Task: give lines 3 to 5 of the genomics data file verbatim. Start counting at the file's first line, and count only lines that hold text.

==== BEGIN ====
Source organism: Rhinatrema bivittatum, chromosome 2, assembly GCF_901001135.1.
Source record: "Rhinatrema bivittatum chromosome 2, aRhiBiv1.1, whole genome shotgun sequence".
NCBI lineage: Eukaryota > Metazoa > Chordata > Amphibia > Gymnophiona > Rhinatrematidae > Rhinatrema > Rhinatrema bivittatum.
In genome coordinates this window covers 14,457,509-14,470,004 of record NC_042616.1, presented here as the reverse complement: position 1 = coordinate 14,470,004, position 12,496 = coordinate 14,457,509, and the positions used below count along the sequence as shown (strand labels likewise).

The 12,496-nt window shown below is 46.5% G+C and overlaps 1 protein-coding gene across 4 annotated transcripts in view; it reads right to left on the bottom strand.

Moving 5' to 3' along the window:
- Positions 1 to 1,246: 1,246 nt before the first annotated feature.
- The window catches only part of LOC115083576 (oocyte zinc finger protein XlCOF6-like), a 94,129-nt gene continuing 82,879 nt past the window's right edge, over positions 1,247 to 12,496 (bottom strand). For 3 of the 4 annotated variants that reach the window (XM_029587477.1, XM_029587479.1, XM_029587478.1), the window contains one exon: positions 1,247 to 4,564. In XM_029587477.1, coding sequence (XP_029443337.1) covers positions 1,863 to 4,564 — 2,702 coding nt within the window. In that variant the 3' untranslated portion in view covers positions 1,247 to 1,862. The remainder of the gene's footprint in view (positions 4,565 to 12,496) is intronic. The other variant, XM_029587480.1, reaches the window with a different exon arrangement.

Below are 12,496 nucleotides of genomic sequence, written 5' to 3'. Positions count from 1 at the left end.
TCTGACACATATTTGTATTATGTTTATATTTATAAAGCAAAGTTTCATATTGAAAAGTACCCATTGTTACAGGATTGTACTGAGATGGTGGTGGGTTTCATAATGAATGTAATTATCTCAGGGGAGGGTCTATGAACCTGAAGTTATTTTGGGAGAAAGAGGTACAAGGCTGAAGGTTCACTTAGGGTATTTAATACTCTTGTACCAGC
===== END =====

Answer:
NCBI lineage: Eukaryota > Metazoa > Chordata > Amphibia > Gymnophiona > Rhinatrematidae > Rhinatrema > Rhinatrema bivittatum.
In genome coordinates this window covers 14,457,509-14,470,004 of record NC_042616.1, presented here as the reverse complement: position 1 = coordinate 14,470,004, position 12,496 = coordinate 14,457,509, and the positions used below count along the sequence as shown (strand labels likewise).

The 12,496-nt window shown below is 46.5% G+C and overlaps 1 protein-coding gene across 4 annotated transcripts in view; it reads right to left on the bottom strand.